German unemployment in surprise fall
Unemployment in Germany fell this month, confounding predictions of a slight rise.
The number of people registered as unemployed in Germany fell by 22,000 to 2.89 million in October, the Federal Labour Office said.
The figures were adjusted for seasonal variations. The small decline means the unemployment rate holds steady at 6.7%.
The data is a ray of light among recent signs of economic stagnation in the eurozone.
Higher employment, moderate inflation and rising wages are helping to prop up domestic demand in Germany.
It is hoped these factors will help the government in its plan for growth this year and help compensate for weak exports, the previous driver of growth.
Data on industry orders, output and exports show them falling at their steepest rate since 2009.
Data earlier in the week showed German exports to Russia fell more than 26% in August, compared with a year earlier.
"The German labour market remains solid as a rock, defying all woes from a weakening industry," said Carsten Brzeski, senior economist at ING.
Preliminary data also showed that German inflation fell to an annual rate of 0.7% in October. The cost of living was down by 0.3% compared with a month earlier.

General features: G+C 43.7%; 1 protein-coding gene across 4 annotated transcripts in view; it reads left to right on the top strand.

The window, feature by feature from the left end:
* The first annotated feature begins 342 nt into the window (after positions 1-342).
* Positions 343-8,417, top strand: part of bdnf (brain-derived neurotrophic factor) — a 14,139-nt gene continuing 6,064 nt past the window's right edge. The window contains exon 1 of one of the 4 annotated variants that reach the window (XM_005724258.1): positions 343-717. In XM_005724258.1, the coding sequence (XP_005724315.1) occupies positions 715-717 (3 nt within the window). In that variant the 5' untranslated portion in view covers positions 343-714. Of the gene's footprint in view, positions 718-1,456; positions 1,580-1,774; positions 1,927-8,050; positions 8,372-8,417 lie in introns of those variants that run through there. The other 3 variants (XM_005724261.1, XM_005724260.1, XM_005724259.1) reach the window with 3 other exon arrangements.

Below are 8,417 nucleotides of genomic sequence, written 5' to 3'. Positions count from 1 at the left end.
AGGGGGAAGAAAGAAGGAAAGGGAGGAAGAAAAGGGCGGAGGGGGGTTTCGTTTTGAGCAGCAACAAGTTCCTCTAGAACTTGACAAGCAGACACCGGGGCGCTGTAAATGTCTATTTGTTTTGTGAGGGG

"A single month of falling prices is not really a problem - the worry is whether it might be the start of a longer period of deflation for Germany and the eurozone which could aggravate the region's economic problems," said BBC World Service economics correspondent Andrew Walker.
In Spain, official figures showed consumer prices fell 0.1% in October - the fourth consecutive month of declines - reflecting weak demand for goods and services.
There is already concern that the eurozone faces the risk of deflation.
Other figures showed that Spain's economy expanded for the fifth quarter running in the three months to September, with gross domestic product rising 0.5%.